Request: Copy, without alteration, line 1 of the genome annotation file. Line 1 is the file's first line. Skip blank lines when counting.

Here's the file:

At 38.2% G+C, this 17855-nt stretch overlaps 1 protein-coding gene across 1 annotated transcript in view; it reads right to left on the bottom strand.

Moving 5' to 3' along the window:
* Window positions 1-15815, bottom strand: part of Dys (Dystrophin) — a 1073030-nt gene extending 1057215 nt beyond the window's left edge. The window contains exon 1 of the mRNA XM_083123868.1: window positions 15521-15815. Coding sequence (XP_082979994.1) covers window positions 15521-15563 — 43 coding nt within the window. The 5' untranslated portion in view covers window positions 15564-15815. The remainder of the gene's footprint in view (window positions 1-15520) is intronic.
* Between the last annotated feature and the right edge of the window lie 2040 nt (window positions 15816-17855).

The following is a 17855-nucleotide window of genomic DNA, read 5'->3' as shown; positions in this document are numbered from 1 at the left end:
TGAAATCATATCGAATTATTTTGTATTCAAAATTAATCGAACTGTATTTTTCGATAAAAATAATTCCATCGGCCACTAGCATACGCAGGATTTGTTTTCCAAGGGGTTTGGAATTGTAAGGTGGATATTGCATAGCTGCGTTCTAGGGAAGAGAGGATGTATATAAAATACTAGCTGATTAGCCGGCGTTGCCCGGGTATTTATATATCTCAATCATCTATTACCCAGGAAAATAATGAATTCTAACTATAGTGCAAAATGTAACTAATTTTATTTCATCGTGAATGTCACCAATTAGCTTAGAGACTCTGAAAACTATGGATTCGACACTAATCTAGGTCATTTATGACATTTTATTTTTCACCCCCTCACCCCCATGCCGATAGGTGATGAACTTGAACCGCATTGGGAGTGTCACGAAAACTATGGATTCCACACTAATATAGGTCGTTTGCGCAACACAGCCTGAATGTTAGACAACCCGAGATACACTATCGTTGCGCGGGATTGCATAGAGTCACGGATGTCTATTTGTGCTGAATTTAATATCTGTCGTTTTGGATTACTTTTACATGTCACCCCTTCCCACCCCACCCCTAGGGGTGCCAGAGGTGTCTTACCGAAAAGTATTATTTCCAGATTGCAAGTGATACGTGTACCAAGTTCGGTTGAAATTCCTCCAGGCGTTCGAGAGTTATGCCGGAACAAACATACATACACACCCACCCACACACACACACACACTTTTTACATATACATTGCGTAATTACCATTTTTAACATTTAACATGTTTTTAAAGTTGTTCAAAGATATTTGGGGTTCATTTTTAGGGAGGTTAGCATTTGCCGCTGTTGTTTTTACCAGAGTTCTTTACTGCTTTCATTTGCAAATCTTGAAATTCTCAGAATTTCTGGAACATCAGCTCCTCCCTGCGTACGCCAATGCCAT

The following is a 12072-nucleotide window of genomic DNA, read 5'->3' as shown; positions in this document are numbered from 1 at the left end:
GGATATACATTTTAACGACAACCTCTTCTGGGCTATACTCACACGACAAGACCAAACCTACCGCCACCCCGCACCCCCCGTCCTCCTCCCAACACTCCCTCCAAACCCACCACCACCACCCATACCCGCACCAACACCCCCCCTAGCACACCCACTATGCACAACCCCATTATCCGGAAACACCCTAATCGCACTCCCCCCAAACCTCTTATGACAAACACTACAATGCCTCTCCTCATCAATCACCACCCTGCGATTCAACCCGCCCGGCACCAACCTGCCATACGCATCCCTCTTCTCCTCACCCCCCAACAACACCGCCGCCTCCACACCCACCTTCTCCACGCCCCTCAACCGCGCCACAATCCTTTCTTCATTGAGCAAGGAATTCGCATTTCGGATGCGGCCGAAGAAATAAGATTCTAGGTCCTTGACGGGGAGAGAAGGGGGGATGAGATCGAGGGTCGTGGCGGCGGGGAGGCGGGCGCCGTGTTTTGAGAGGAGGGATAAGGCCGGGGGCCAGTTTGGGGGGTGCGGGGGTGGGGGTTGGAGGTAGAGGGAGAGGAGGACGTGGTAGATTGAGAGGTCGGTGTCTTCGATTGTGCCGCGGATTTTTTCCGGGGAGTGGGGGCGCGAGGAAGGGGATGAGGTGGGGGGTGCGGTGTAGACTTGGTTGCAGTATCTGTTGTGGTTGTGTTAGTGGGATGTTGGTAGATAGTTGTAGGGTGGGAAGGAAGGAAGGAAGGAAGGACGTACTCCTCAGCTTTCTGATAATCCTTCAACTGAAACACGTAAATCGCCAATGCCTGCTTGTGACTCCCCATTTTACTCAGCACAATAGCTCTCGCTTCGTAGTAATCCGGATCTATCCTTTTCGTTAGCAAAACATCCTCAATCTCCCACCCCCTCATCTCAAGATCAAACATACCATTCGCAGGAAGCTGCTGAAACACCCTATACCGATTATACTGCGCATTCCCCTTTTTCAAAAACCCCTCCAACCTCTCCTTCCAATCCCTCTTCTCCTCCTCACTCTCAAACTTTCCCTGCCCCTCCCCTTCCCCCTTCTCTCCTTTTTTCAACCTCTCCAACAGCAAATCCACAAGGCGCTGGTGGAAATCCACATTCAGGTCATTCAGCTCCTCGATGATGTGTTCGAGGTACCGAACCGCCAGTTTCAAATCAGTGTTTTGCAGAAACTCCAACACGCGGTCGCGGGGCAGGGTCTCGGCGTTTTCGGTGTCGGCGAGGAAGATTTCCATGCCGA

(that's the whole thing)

At 38.2% G+C, this 17855-nt stretch overlaps 1 protein-coding gene across 1 annotated transcript in view; it reads right to left on the bottom strand.